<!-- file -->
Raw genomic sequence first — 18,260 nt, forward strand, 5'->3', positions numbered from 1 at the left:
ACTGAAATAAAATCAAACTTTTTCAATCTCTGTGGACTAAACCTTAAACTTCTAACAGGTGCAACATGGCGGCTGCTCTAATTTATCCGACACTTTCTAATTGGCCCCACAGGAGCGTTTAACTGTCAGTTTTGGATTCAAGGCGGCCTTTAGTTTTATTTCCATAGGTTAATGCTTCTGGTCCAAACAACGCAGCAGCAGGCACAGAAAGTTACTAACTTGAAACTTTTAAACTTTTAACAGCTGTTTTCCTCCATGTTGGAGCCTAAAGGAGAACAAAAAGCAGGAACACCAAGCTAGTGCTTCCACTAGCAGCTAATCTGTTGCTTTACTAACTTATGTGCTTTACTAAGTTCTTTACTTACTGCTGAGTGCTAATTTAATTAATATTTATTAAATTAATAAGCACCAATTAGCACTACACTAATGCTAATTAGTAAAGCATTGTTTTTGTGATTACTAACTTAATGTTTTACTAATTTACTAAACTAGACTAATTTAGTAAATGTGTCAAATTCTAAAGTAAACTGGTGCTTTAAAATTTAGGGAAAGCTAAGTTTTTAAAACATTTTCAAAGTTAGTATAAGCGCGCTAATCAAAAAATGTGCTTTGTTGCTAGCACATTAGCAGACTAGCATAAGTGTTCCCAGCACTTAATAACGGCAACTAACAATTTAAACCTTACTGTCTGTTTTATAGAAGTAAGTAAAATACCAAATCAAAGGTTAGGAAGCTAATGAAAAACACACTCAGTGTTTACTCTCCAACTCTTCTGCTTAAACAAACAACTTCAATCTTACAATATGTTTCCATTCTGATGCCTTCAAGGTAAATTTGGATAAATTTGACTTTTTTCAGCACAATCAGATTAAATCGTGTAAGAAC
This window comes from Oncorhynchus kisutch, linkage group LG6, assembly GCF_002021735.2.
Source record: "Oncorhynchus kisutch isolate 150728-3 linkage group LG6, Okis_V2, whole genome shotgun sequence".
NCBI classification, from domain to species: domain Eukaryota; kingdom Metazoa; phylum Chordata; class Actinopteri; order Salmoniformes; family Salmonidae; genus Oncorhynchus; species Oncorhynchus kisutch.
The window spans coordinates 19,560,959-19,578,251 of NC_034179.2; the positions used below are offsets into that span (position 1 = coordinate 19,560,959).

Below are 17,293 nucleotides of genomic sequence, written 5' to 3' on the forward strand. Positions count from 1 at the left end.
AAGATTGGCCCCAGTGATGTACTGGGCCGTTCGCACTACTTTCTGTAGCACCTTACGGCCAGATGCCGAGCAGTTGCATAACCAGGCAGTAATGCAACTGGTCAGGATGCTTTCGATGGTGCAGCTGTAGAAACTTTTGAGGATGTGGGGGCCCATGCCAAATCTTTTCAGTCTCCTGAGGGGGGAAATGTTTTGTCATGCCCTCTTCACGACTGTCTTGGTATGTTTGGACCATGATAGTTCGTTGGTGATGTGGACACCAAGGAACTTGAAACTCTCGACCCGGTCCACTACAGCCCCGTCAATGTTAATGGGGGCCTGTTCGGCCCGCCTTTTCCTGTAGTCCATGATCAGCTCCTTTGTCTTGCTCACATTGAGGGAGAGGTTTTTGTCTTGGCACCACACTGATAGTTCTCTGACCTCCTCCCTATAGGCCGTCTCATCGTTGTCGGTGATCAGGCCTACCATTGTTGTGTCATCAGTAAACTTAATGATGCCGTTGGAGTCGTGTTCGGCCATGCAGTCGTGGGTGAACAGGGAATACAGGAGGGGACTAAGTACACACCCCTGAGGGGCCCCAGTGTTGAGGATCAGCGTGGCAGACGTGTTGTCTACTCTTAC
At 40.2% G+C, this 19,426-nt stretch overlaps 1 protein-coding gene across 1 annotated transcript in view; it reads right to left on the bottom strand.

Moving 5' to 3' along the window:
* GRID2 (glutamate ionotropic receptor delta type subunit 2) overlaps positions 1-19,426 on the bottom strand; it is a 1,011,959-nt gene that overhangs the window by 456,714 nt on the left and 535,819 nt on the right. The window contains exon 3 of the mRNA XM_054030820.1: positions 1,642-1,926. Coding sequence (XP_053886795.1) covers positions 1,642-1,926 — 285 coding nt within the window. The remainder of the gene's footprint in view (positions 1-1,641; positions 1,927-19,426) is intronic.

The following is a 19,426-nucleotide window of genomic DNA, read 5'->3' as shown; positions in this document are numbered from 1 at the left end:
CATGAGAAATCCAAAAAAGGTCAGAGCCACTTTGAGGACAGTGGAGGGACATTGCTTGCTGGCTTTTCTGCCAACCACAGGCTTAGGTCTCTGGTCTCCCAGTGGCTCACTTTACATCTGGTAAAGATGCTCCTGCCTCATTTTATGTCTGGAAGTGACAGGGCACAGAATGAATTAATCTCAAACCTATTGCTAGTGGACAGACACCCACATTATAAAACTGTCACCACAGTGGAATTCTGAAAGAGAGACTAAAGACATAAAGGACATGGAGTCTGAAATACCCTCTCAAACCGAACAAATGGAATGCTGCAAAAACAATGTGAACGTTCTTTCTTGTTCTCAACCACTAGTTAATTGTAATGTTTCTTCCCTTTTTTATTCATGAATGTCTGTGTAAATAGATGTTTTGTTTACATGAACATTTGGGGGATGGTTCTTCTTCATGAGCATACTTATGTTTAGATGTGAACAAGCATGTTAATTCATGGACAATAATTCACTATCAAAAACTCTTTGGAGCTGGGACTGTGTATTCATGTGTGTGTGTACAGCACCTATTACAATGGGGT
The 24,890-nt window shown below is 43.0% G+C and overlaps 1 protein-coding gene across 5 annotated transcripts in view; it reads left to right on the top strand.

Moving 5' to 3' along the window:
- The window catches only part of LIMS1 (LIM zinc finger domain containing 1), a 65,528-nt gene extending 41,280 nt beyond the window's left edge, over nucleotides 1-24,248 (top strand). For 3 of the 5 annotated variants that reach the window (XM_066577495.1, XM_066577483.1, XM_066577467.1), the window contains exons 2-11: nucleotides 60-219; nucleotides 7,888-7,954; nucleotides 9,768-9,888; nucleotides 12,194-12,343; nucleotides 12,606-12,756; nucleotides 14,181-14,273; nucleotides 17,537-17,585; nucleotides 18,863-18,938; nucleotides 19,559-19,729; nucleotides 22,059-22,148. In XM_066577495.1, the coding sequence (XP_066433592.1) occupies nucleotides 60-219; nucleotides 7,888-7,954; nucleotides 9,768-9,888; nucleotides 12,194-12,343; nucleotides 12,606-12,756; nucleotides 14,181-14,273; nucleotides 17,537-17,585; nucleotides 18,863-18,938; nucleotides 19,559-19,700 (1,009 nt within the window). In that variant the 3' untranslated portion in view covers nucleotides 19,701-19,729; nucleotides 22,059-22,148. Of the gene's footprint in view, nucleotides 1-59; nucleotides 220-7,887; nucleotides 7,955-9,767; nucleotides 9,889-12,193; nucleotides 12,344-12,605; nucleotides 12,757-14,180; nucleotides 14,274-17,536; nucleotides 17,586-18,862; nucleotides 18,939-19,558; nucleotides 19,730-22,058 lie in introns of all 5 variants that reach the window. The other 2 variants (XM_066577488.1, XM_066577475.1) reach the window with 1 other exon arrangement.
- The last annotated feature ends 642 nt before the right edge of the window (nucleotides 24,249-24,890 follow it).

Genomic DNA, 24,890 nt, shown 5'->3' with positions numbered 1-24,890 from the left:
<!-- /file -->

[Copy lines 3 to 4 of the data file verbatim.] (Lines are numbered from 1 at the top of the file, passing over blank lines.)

This window comes from Oncorhynchus kisutch, linkage group LG6, assembly GCF_002021735.2.
Source record: "Oncorhynchus kisutch isolate 150728-3 linkage group LG6, Okis_V2, whole genome shotgun sequence".